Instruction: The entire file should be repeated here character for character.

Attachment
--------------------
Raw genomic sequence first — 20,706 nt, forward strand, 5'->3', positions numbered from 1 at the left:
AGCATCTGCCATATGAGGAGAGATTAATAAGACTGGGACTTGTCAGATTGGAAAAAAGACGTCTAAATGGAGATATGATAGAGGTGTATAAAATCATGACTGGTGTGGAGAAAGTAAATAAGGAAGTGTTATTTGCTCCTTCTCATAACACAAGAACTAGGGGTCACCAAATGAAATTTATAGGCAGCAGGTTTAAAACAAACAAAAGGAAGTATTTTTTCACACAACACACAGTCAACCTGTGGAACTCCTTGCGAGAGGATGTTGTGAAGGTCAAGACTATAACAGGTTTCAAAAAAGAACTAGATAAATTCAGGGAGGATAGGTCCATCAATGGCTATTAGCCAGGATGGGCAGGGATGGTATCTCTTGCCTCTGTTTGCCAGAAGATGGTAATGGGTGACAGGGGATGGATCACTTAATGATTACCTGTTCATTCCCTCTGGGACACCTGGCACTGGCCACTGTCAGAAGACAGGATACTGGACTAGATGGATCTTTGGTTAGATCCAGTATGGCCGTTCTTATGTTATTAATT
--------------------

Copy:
Raw genomic sequence first — 20,706 nt, forward strand, 5'->3', positions numbered from 1 at the left:
AGCATCTGCCATATGAGGAGAGATTAATAAGACTGGGACTTGTCAGATTGGAAAAAAGACGTCTAAATGGAGATATGATAGAGGTGTATAAAATCATGACTGGTGTGGAGAAAGTAAATAAGGAAGTGTTATTTGCTCCTTCTCATAACACAAGAACTAGGGGTCACCAAATGAAATTTATAGGCAGCAGGTTTAAAACAAACAAAAGGAAGTATTTTTTCACACAACACACAGTCAACCTGTGGAACTCCTTGCGAGAGGATGTTGTGAAGGTCAAGACTATAACAGGTTTCAAAAAAGAACTAGATAAATTCAGGGAGGATAGGTCCATCAATGGCTATTAGCCAGGATGGGCAGGGATGGTATCTCTTGCCTCTGTTTGCCAGAAGATGGTAATGGGTGACAGGGGATGGATCACTTAATGATTACCTGTTCATTCCCTCTGGGACACCTGGCACTGGCCACTGTCAGAAGACAGGATACTGGACTAGATGGATCTTTGGTTAGATCCAGTATGGCCGTTCTTATGTTATTAATT